Strong City recently welcomed eight new fiscally sponsored projects as part of our first-ever “Start Up Track.” The new projects in our 2019 Spring Start Up Track are: ART Inside/Out, Arts + Parks, BLISS Meadows, The Charin Foundation (Take the Lead), ConnectED, Higher Ground Harm Reduction, the Maryland Trans Resilience Conference, and Women With CLASS.
The Start Up Track improves on Strong City’s former method of bringing in new fiscally sponsored projects that are in their early stages, are led by folks that are new to nonprofit management, and have little or no funding.
Artist and educator Nikia Kigler enjoys working with adults and is drawn to nontraditional educational settings, so perhaps it’s no surprise that her fiscally sponsored project, ART Inside/Out, helps incarcerated people to find their creative side. She says her prison-based arts program “creates a safe space for adults to create art within the walls of the institution, with the hope that they may grow artistically, spiritually, and intellectually through the art-making process.” Nikia currently works with male inmates at the Patuxent Institution and is hoping to expand on that work in the future. An artist and MICA graduate, she got the idea for ART Inside/Out after she began volunteering inside a prison at the suggestion of a friend who was incarcerated. She hopes that Strong City will open doors to funding as well as help her understand the business of how nonprofits work. She wants to eventually develop a curriculum that she can sell online to create a sustainable funding stream.
Arts + Parks, led by Elise Victoria, Justin Nethercut, Terrell Brown, and Jake Balter operates in underserved communities in Baltimore to address the gross disparities in access to green space and public art in urban areas. Working hand in hand with communities, Arts + Parks is committed to using public street art projects and intentional landscaping to bring back meaning, pride, and beauty to forgotten spaces and struggling communities.
BLISS Meadows, led by Atiya Wells and Keiron George, is an initiative to create equitable access to green space through the formation of a 2.5-acre community farm adjoining 7.5 acres of additional open space in Baltimore’s Frankford neighborhood. BLISS stands for Baltimore Living in Sustainable Simplicity. The long-term vision includes farm animals, native plant meadows, food production, children’s activities, demonstration gardens, and environmental education.
The Charin Foundation (Take the Lead), led by Meizona Willis, will develop youth as leaders and bolster the teaching profession in Baltimore City by pairing middle and high school interns in Title 1 schools with mentor teachers, where the interns will train in small-group interventions and learn to tutor younger students. This programming will support students and teachers with affordable individualized learning opportunities and create early job experience for the interns.
Chana Feldman, the leader of ConnectED, says her project combines her skills as an educator with her longstanding interest in supporting Jewish seniors in the Baltimore area. ConnectED aims to bring together young people and older residents in the Jewish community to form relationships based on caring and trust. “Children, young students benefit from developing trusted relationships, and seniors are a good candidate group for this – they really benefit from human connections,” Chana says. As a small organization – just her and her husband – Chana says being part of Strong City will allow ConnectED to apply for grants and other funding they couldn’t otherwise access.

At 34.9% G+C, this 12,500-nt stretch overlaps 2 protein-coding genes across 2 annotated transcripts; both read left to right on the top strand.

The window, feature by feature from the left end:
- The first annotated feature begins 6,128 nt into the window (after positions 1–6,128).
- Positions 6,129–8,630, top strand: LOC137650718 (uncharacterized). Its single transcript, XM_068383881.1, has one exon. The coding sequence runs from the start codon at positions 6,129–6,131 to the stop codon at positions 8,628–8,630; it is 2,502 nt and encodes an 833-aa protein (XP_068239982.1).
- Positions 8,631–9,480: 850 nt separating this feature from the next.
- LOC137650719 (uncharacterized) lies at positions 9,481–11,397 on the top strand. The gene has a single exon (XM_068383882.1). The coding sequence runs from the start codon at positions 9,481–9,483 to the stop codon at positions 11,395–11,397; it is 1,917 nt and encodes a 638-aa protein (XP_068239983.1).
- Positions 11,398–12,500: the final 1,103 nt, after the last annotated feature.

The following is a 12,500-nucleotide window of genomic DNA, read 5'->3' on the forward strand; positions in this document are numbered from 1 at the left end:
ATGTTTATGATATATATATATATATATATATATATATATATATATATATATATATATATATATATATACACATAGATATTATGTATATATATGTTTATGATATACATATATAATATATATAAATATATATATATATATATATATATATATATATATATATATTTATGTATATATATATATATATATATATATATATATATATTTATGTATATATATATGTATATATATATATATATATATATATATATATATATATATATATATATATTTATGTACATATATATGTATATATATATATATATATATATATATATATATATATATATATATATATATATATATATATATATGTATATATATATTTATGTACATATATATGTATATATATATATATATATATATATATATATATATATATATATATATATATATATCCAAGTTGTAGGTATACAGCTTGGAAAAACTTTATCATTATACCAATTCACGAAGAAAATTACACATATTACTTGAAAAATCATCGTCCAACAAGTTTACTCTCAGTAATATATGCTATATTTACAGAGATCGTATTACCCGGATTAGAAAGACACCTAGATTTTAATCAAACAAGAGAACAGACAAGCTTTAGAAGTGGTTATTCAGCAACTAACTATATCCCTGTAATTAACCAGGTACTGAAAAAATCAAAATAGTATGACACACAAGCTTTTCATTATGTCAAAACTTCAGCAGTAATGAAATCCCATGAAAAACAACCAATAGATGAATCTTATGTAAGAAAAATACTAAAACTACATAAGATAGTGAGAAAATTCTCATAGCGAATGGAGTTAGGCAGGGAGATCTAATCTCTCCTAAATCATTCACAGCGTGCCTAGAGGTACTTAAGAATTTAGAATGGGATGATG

Higher Ground Harm Reduction, led by Christine Rodriguez, proposes to increase the ability of harm reductionists, syringe service programs, community-based naloxone distribution programs, drug users’ unions, and communities of people who use drugs and/or engage in sex work to prepare for, respond to, and recover after disasters, particularly in the event of systems failures. The geographic scope is the United States and Territories, with future potential for tailored aspects of programming to be dedicated locally in Baltimore, where the project is based/founded.
The Maryland Trans Resilience Conference is the first effort in Maryland to create an annual event run by transgender people to address their needs around health and wellness. “The point of the conference is to create a gathering, networking space for trans people in Maryland, and for it to be trans led – because many things for the trans community and not led by trans people,” explained Lee Blinder, one of the project’s leaders. The Conference in its first year will include a focus on health, wellness, legal, social, and emotional issues. The need for this is urgent, said Londyn Smith-De Richelieu, another of the project’s leaders, because “trans people are dying, especially black and brown people in Baltimore.” The other leaders of the project are Dre Cortez, Lily Amara Pastor, and Ngaire Rose Philip.
Women with CLASS (Character, Leadership, Achievement, Strength, Success) is a leadership program that consists of active participation workshops, team building activities, mentor meet-ups, and a closing ceremony. Katia Fortune started the program to address the need for more leadership development for high school-aged students in Baltimore City. Women with CLASS is targeted toward young women (grades 9-12) who live in Baltimore and want to become leaders in society but may struggle with access to leadership programs for various reasons.